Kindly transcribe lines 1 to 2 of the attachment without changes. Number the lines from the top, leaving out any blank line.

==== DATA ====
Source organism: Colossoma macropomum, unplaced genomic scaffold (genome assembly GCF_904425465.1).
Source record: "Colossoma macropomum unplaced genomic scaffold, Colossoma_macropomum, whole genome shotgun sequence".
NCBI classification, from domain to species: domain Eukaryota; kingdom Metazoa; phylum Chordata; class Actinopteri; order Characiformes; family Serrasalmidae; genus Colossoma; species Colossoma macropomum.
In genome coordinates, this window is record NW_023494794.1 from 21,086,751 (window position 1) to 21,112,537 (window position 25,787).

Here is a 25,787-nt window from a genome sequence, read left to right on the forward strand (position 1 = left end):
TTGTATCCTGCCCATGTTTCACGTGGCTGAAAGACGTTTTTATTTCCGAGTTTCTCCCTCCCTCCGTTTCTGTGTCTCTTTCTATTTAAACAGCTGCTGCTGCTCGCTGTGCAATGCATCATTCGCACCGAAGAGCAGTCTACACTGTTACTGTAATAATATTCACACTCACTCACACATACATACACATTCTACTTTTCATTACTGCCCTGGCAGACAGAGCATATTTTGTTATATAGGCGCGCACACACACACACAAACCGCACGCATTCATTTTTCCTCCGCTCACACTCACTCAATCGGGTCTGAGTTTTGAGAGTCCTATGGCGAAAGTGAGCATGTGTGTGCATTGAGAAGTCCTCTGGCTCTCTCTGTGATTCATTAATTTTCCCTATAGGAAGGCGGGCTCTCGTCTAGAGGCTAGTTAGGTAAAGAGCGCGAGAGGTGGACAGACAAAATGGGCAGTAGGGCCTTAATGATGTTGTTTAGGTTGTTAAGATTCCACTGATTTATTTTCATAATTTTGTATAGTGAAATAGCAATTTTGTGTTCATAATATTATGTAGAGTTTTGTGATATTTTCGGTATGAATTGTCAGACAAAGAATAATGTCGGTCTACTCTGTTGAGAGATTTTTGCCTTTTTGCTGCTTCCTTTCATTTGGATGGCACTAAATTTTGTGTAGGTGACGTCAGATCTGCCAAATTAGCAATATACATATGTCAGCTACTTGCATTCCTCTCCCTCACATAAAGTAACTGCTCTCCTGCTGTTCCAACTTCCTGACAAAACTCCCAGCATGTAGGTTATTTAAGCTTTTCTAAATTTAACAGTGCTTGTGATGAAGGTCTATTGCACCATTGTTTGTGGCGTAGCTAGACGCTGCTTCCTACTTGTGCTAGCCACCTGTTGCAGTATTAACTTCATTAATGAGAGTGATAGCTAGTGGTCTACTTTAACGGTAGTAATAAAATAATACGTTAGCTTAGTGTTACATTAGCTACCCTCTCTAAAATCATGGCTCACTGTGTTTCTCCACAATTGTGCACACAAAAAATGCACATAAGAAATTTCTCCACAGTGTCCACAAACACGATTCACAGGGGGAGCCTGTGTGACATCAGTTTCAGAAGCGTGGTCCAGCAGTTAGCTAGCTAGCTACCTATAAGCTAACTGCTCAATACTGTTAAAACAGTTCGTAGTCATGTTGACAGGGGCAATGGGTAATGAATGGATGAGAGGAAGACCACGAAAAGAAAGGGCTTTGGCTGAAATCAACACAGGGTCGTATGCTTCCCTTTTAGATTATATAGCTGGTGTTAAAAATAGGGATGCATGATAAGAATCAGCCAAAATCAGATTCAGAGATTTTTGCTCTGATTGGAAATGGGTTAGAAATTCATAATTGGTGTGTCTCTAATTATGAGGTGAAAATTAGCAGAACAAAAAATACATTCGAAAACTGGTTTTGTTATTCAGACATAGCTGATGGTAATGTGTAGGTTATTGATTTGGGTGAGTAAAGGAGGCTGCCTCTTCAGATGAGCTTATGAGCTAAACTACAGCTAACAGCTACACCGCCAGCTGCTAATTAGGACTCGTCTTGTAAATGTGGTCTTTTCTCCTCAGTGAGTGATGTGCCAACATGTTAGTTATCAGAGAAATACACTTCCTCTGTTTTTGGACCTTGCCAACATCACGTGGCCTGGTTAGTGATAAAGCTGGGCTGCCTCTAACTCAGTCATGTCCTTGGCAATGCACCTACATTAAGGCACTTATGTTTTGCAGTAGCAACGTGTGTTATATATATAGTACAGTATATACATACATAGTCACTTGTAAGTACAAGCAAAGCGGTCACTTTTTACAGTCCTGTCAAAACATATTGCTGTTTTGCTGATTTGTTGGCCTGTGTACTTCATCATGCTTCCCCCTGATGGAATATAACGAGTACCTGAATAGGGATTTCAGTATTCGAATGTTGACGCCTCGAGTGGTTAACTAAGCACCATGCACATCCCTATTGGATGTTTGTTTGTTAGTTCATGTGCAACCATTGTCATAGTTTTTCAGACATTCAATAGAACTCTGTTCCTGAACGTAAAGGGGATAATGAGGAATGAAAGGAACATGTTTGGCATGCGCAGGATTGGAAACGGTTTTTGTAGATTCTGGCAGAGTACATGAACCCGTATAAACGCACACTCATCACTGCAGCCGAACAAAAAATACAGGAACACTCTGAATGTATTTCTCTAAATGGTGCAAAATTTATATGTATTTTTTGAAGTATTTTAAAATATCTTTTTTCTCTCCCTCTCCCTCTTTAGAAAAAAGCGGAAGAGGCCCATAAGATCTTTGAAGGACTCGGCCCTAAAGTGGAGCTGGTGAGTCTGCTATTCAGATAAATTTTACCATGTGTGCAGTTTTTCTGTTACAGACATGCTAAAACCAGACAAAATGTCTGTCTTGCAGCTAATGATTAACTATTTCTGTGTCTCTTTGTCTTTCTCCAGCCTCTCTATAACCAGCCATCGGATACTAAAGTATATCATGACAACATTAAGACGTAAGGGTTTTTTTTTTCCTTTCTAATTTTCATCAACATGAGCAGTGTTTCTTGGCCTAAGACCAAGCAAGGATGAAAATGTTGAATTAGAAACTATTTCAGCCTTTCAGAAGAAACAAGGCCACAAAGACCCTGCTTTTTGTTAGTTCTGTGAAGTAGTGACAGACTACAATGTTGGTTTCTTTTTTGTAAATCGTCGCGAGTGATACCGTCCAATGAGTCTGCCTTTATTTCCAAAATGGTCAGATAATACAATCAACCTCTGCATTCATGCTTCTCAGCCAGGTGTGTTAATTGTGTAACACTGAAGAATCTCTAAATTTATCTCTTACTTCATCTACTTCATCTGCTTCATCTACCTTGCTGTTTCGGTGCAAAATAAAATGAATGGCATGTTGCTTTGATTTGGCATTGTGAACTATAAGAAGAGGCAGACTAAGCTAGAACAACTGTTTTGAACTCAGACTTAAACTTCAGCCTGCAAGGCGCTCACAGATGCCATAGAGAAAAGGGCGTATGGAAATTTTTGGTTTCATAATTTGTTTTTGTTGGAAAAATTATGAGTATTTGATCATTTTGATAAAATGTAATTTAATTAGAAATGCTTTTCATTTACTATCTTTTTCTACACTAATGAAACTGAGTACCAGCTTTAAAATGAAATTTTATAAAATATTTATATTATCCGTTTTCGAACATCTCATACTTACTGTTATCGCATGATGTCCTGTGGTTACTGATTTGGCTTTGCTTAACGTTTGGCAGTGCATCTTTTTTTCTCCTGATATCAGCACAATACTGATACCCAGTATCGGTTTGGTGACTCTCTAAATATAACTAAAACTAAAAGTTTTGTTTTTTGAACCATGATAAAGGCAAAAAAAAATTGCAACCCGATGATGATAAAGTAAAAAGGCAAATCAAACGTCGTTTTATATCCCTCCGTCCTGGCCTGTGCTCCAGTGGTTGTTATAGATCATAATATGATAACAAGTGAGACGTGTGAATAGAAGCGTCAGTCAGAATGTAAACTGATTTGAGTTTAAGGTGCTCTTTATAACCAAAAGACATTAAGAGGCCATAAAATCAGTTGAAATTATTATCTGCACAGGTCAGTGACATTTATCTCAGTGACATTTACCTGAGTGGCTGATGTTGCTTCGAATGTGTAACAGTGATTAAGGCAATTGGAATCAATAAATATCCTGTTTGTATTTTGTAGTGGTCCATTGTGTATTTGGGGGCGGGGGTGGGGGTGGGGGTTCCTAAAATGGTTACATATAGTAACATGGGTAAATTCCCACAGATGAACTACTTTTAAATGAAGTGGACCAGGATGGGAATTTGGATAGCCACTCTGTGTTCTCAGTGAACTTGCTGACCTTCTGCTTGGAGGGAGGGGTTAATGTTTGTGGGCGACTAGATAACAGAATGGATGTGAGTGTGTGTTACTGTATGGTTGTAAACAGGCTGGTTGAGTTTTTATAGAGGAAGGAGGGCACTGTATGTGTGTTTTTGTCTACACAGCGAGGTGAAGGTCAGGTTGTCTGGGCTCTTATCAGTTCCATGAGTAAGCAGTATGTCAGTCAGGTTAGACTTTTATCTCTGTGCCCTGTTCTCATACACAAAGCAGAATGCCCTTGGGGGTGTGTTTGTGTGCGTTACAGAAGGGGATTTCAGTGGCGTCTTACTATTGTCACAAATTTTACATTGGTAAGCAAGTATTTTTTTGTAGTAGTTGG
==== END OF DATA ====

Source organism: Colossoma macropomum, unplaced genomic scaffold (genome assembly GCF_904425465.1).
Source record: "Colossoma macropomum unplaced genomic scaffold, Colossoma_macropomum, whole genome shotgun sequence".